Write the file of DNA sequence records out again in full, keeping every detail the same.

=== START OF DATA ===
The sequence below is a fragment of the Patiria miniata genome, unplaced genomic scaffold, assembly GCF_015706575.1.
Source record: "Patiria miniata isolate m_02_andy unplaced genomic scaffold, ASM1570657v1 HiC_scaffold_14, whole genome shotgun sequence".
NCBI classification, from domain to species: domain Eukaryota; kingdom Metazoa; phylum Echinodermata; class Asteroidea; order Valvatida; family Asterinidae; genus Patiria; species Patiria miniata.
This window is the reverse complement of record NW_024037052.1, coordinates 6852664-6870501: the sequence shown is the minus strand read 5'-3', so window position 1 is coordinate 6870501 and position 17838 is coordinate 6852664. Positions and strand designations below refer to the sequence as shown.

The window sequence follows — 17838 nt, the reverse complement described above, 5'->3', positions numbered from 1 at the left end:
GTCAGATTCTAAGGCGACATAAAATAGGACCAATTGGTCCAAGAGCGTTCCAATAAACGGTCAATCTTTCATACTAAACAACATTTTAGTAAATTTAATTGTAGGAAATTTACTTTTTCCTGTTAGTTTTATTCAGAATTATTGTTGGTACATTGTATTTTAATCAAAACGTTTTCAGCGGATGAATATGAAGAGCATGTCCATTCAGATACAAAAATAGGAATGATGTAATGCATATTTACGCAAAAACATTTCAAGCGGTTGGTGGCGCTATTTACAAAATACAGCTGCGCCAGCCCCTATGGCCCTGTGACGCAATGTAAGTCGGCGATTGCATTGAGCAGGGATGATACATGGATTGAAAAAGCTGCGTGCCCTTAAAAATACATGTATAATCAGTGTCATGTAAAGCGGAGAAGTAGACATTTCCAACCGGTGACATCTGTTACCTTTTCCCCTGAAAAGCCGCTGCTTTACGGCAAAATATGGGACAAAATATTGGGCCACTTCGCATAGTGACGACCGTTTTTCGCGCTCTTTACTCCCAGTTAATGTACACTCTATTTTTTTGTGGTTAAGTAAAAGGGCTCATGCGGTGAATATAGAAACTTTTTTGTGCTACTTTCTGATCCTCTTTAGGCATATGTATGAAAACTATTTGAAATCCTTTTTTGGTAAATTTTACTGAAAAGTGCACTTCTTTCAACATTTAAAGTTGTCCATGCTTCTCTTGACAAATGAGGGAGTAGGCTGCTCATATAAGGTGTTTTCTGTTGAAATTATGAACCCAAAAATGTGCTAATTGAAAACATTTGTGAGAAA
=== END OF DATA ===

The sequence below is a fragment of the Patiria miniata genome, unplaced genomic scaffold, assembly GCF_015706575.1.
Source record: "Patiria miniata isolate m_02_andy unplaced genomic scaffold, ASM1570657v1 HiC_scaffold_14, whole genome shotgun sequence".
NCBI classification, from domain to species: domain Eukaryota; kingdom Metazoa; phylum Echinodermata; class Asteroidea; order Valvatida; family Asterinidae; genus Patiria; species Patiria miniata.
This window is the reverse complement of record NW_024037052.1, coordinates 6852664-6870501: the sequence shown is the minus strand read 5'-3', so window position 1 is coordinate 6870501 and position 17838 is coordinate 6852664. Positions and strand designations below refer to the sequence as shown.

The window sequence follows — 17838 nt, the reverse complement described above, 5'->3', positions numbered from 1 at the left end:
GTCAGATTCTAAGGCGACATAAAATAGGACCAATTGGTCCAAGAGCGTTCCAATAAACGGTCAATCTTTCATACTAAACAACATTTTAGTAAATTTAATTGTAGGAAATTTACTTTTTCCTGTTAGTTTTATTCAGAATTATTGTTGGTACATTGTATTTTAATCAAAACGTTTTCAGCGGATGAATATGAAGAGCATGTCCATTCAGATACAAAAATAGGAATGATGTAATGCATATTTACGCAAAAACATTTCAAGCGGTTGGTGGCGCTATTTACAAAATACAGCTGCGCCAGCCCCTATGGCCCTGTGACGCAATGTAAGTCGGCGATTGCATTGAGCAGGGATGATACATGGATTGAAAAAGCTGCGTGCCCTTAAAAATACATGTATAATCAGTGTCATGTAAAGCGGAGAAGTAGACATTTCCAACCGGTGACATCTGTTACCTTTTCCCCTGAAAAGCCGCTGCTTTACGGCAAAATATGGGACAAAATATTGGGCCACTTCGCATAGTGACGACCGTTTTTCGCGCTCTTTACTCCCAGTTAATGTACACTCTATTTTTTTGTGGTTAAGTAAAAGGGCTCATGCGGTGAATATAGAAACTTTTTTGTGCTACTTTCTGATCCTCTTTAGGCATATGTATGAAAACTATTTGAAATCCTTTTTTGGTAAATTTTACTGAAAAGTGCACTTCTTTCAACATTTAAAGTTGTCCATGCTTCTCTTGACAAATGAGGGAGTAGGCTGCTCATATAAGGTGTTTTCTGTTGAAATTATGAACCCAAAAATGTGCTAATTGAAAACATTTGTGAGAAA